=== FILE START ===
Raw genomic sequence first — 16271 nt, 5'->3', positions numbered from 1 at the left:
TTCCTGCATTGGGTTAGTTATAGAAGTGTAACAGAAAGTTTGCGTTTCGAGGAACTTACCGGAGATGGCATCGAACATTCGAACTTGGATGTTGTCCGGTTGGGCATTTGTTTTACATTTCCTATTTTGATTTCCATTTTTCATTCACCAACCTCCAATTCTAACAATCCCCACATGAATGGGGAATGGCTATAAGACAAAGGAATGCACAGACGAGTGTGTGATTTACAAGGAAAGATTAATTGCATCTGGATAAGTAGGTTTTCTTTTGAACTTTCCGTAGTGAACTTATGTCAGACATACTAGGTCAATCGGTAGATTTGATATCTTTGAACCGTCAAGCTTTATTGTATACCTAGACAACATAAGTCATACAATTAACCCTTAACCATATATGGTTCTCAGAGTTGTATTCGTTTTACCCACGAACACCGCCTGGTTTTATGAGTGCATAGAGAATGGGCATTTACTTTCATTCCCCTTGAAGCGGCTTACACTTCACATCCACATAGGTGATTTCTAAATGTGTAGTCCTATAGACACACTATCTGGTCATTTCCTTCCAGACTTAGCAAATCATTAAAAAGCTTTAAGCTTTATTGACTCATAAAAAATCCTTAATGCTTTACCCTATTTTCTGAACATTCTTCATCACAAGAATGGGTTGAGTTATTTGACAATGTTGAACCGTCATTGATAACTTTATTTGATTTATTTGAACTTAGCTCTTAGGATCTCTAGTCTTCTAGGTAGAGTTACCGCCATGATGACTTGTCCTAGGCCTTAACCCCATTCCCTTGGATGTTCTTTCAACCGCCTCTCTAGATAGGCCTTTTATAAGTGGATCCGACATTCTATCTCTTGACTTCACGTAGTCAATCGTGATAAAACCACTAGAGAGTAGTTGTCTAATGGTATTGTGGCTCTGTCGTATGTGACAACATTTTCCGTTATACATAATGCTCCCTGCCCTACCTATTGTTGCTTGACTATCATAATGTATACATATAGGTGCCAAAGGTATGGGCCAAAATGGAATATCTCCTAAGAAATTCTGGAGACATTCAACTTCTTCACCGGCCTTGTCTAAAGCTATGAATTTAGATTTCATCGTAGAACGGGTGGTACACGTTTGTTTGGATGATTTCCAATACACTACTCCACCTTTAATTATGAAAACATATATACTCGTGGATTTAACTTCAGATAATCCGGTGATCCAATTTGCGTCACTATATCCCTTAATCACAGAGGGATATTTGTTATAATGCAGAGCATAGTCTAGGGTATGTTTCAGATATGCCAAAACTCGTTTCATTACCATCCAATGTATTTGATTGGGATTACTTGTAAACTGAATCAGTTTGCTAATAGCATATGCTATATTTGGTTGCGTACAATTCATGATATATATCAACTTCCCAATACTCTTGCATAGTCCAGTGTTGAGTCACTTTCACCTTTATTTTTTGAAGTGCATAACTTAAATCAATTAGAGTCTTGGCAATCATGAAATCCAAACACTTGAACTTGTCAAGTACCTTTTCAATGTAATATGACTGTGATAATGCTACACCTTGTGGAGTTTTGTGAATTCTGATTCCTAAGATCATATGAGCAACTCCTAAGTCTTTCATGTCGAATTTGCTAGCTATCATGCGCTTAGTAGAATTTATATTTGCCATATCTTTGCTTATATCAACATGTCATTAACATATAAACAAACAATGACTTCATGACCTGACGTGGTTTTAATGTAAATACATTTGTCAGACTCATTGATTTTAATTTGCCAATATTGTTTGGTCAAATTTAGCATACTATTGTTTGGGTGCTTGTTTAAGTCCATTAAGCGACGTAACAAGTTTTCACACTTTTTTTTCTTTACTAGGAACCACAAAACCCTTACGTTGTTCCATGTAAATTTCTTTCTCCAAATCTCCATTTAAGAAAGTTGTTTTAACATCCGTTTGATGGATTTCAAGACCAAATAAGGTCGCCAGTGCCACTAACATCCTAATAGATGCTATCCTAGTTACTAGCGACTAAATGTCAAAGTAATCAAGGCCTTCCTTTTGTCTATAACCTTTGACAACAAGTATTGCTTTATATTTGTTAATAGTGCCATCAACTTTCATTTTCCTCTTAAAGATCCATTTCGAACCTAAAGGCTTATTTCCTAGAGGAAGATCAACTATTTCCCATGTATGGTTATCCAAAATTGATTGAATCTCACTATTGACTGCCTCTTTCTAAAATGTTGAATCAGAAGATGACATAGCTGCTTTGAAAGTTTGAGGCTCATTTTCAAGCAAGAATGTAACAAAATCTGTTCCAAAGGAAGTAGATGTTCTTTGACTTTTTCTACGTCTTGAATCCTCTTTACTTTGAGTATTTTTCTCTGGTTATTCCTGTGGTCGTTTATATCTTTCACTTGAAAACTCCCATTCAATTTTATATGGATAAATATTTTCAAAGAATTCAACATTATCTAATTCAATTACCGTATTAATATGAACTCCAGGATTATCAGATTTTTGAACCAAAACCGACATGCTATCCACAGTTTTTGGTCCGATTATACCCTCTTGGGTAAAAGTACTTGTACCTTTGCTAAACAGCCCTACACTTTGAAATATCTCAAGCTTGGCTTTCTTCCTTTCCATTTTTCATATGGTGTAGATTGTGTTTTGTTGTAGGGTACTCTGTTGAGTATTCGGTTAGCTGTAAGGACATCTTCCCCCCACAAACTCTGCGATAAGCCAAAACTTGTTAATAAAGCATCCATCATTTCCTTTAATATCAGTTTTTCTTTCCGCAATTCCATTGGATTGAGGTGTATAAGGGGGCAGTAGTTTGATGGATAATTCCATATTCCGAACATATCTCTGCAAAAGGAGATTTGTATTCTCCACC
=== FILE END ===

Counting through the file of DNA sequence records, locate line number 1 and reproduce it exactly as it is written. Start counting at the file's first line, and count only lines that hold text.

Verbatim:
Raw genomic sequence first — 16271 nt, 5'->3', positions numbered from 1 at the left: